Please welcome Linda Oatman High with an Interview all about her new release December !!
It’s All About the Book…
Please tell us about your current or upcoming release. (Title & Blurb)
DECEMBER is a cautionary tale, a dark young adult novel about a new girl in town who gets drawn into a dark vortex of violence. Lake Millay has hopes and dreams . . . until she moves to Lancaster County, PA, and makes friends with the wrong people.
What is this book’s genre? Is this the genre you usually write in? Are there any genre’s you haven’t written that you’d like to try?
DECEMBER is realistic fiction/drama, which is the genre in which I usually write. I’d like to try my hand at a mystery one day, along the lines of “Gone Girl” or “The Girl on the Train”
What inspired you to write this book?
The bullying/stalking murder of my cousin’s 16-year-old daughter Laurie Show, which happened in December of 1991 in Lancaster County, PA. Laurie was stalked and bullied for months before she was killed by three teens.
How did you pick its title? Did it come first or did you have to write the story first?
The title came easily. Laurie was killed on December 20th, 5 days before Christmas, and the cold dark of December always makes me think of her. I can’t hear the first Christmas song of the season or see a lighted tree without being flooded with grief for my cousin Hazel, Laurie’s mother. December has never been the same since 1991.
How did you create your characters? Did you use any real life people in their making?
I created my characters from my feelings about the real crime that took Laurie’s life. They are fictional, but based upon a true crime. In creating the protagonist Lake Millay, I wanted to be sure to make her a sympathetic and likeable character, which was a challenge. Also challenging was writing about the killers, Brit and Seth, who come across as pretty evil in the book. That was unavoidable, I think, because of my own connection to the story and my still-strong emotions. In the end, I believe that writing the story turned out to be a lesson in forgiveness for me.
Who is your favorite character of this book and why?
My favorite character is Holly McGinnis, who is based upon Laurie Show. She is love and light and all that’s good.
What is your favorite part of this book? Can you share an excerpt from that part?
My favorite part of DECEMBER is probably near the end, when Lake has been in prison for 20 years and she is reflecting upon her life.
There are things I especially like to remember: the old silver gazing globe, flowers exploding in blooms of color, the clanking of wind chimes, trees in breeze, driving, petting dogs and cats, Jesus bugs walking on water, the clucking of chickens, bird song. Picking cherries, mowing grass, swimming in the cool creek, catching fireflies and lettting them loose again. Setting them free. These are the good memories.
I open The Life Book of Lake Millay, and there’s the flower that Brit gave me on the day we met. If only I could have known when she handed me the red flower that it was the beginning of the downfall of the almost-once-normal life of Lake Amanda Millay, things might have been different. I wish that gazing globe had been a crystal ball showing me the future. This future.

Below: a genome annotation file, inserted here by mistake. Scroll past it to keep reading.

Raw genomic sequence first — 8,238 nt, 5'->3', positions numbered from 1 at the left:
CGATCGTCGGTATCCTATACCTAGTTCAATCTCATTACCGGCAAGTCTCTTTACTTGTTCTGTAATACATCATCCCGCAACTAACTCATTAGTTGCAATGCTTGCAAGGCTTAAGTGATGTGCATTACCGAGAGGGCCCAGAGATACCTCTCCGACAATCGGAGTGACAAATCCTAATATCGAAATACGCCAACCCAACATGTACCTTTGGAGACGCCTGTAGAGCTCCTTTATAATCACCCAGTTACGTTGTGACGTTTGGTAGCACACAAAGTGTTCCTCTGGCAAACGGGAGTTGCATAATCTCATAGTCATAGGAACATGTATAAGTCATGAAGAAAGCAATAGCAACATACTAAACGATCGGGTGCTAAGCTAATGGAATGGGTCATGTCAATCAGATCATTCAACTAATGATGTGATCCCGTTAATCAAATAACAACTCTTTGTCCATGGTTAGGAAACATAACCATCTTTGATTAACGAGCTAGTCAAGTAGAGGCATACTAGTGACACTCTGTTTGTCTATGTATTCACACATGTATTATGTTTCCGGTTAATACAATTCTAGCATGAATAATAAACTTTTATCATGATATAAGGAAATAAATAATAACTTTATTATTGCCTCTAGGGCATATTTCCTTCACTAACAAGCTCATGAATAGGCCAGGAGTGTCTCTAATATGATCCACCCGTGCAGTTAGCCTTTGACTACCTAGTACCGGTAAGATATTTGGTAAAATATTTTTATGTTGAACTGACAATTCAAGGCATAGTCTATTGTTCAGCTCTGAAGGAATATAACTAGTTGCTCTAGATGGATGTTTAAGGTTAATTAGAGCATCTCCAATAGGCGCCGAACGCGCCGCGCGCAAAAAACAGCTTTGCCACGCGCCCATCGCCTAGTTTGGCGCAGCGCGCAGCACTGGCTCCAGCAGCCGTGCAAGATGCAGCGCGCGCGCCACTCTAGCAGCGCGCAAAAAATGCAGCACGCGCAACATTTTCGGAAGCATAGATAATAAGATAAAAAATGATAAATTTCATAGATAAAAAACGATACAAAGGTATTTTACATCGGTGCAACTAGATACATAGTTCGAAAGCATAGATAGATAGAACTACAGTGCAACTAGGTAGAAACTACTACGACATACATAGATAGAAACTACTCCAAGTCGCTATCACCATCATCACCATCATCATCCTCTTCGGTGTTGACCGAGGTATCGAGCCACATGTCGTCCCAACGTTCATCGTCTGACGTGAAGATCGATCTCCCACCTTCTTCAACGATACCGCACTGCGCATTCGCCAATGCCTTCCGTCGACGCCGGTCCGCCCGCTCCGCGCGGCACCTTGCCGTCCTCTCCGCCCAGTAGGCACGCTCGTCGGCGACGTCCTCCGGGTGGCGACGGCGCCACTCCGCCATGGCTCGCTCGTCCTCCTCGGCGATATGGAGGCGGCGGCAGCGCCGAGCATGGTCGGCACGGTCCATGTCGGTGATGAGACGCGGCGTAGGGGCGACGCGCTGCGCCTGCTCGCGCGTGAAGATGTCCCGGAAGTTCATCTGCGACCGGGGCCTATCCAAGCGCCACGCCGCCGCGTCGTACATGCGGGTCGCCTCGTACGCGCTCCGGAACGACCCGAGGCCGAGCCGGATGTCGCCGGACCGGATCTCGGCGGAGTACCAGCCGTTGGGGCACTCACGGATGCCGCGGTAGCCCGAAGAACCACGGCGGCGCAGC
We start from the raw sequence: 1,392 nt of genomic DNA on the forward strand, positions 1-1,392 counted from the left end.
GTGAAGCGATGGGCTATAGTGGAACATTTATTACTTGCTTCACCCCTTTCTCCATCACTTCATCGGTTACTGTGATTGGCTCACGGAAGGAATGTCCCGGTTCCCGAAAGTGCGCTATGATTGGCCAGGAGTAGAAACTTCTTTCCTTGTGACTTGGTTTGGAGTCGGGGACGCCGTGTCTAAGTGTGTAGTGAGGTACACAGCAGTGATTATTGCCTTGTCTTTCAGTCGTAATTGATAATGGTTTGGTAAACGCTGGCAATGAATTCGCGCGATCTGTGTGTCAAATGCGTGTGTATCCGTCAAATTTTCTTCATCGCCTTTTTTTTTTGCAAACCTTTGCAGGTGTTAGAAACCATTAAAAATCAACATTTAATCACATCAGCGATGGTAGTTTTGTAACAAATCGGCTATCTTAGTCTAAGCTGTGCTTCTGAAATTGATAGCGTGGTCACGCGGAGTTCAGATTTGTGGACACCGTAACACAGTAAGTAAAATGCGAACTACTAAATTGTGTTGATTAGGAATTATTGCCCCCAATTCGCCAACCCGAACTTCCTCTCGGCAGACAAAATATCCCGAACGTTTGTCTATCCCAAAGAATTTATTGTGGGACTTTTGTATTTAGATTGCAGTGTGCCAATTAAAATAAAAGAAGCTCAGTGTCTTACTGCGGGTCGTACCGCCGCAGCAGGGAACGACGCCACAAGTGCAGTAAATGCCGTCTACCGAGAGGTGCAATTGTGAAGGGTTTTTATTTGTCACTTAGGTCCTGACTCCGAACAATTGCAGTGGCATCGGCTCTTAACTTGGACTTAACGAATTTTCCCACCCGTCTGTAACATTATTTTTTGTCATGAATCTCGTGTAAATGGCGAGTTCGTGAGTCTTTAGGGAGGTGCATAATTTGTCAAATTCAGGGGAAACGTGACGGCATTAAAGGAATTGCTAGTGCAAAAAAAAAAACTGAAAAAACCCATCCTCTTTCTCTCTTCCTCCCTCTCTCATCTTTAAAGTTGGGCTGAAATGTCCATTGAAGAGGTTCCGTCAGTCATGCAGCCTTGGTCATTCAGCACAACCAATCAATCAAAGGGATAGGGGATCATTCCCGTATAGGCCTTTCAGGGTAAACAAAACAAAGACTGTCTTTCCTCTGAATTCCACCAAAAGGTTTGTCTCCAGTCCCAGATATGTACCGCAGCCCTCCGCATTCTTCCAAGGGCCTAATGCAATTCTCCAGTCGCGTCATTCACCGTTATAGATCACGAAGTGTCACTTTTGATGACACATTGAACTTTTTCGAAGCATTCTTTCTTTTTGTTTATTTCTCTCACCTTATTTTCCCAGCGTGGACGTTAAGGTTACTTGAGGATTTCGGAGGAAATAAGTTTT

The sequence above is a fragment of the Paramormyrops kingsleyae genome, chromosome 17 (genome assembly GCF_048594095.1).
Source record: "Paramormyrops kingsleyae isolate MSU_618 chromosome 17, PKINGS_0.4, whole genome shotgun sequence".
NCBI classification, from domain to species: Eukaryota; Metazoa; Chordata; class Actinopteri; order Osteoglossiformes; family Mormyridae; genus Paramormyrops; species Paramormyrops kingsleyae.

I take out that dried flower, now brown, and I remember how it was once bright-red and fragrant. I lift the flower to my nose, and of course it has no smell.
When the wind blows just right, in the spring and summertime, I can smell flowers. When I get out of here – if I get out of here – I’m going to plant flowers in honor of Holly. Yellow, the color of hope. I’ll plant some yellow flowers and I’ll get some ducks and a dog and I’ll live my life, because that’s what people do . . . if they’re lucky.
I crumble the dried-up flower from Brit between my fingers, turning it to dust on the floor of this frigid cell. I’m 37, and it’s December . . . again.
What was the hardest part of this book to write? Can you share an excerpt from that part?
The book opens with the murder scene, which is very much as it really happened. It was the hardest part to write, and I literally felt physically ill while doing so.
Brit has a knife. A knife, not scissors but a knife, a sharp knife, a long knife, silver and black-handled, pointy and hard in her red-nailed hand, and holy shit, Brit has a freaking knife flashing out of that backpack she carried in to Holly’s house when we pushed through the door and into this house and pinned Holly to her bedroom floor. I thought we were coming here just to cut her hair, to chop Holly’s shiny red hair that’s still wet from her morning shower and smells like shampoo, but Brit has a knife, a knife, her knuckles are white. Seth is trying to hold Holly’s ankles but Holly kicks hard and she’s fighting and kicking and beside Seth Brit is screaming. I’m pregnant, hold her legs, she’s kicking my stomach. Seth’s pressing his whole body against Holly’s legs, her kicking legs in pink flannel pajamas. His head is bent, and his earring – a silver cross – falls out and it’s on Holly. Hold her head her arms she screams at me, and Brit leans forward with the knife and her eyes are wild weird crazy blue, wide, and there’s spit on her lips and it drips and I’m frozen, so frozen. I scream STOP but it’s inside my mind and it won’t come out and my throat and my heart and my skin melt melt melt and I’m numb and I wonder is this really happening is this real or is it a dream and how can this be. Get her head Brit screams again and I can’t move but I do I do and I get Holly’s head and there’s blood.